“Can a company require me to have a car fixed at a specific repair shop?
“No. The company may elect to settle your claim based upon the lowest of the estimates you have provided them, in which case you could have your vehicle repaired at the shop of your choice. However, if you have the repairs done at the shop with the higher estimate, you could be responsible for the additional costs. The second method of settlement is to have the company adjuster prepare an estimate that you may take to any shop you desire. Generally, a body shop will honor the company’s estimate. The third method involves you voluntarily taking the vehicle to a shop that your company has a special agreement with, known as a preferred shop. The company has agreed to let the preferred shop prepare the estimate and complete the repairs. In any case, you should contact your company and ask which method they generally use and then make your decision accordingly.”
“Can I choose my own repair shop?
“Yes. Provided the repair shop is licensed, your insurer has to try to reach an agreed price with the shop of your choice. If your company cannot reach an “agreed price”, they will provide you with the names of licensed shops who can do the repairs for the price the company has determined.”
National Association of Insurance Commissioners
“The adjuster recommended a specific body shop. Can I use a different shop?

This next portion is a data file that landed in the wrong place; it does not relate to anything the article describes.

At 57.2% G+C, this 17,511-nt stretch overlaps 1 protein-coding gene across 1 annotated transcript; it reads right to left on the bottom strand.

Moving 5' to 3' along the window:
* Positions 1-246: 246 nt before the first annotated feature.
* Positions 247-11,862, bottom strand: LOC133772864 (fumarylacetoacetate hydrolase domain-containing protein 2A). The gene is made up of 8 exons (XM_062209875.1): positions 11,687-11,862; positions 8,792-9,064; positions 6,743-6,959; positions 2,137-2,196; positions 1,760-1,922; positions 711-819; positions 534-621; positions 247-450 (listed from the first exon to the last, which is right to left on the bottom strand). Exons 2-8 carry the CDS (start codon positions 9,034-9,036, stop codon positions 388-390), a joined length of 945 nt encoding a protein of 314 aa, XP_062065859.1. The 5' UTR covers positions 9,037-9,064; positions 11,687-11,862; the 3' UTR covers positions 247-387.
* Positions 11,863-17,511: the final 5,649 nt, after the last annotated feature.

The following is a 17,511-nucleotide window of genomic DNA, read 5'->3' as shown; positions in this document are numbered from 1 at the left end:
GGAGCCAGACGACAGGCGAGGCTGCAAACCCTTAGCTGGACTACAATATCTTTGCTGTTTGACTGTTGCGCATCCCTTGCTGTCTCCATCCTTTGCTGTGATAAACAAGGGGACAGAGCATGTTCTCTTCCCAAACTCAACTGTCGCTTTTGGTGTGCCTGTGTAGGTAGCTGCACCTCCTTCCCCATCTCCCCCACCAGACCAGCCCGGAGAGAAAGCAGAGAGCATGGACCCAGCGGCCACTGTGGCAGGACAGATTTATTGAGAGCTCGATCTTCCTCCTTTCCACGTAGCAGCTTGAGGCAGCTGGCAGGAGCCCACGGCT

“You can have it repaired wherever you choose. But no matter what shop you choose, the adjuster will base your claim payment on market price for the repairs and pay the local average rates for parts & labor.”
Amid the continued battles on labor rates and defining what’s reasonable, we thought we’d also share Sonoma County California Superior Court Judge James Bertoli’s 2009 comments from the transcript in the small-claims cases Wilkins v. Delross and Mason v. Ellis and Ellis.
“One thing this case is not is a determination as to whether the (State Farm) survey is accurate. Quite frankly the contractual relationship between State Farm and its insured can develop whatever methodology they want to come up with a price on their first party claims. … I think that survey from a statistical standpoint would get a first year college student a flunking grade. But … (t)hat’s the method that their people agreed to, their insured agreed to.”
But in this case, he said, the issue was whether auto shop rates were “reasonable.”
“That is how damages are determined in a negligence case,” he said.
He then continued to note that “a reasonable charge implies a range.”
“If the charge falls within that range, it will be deemed to be reasonable,” he said. “No particular charge can be said to be the only reasonable charge.”
In this case, rates ranged between the “($)70s to the one teens,” according to Bertoli.
Featured image: The story of a state-published auto insurance FAQ in North Carolina being used by insurers instead of actual legal grounds to dispute collision repair rates raises the question of what confusion could arise in other states. (Dorottya_Mathe/iStock/Thinkstock)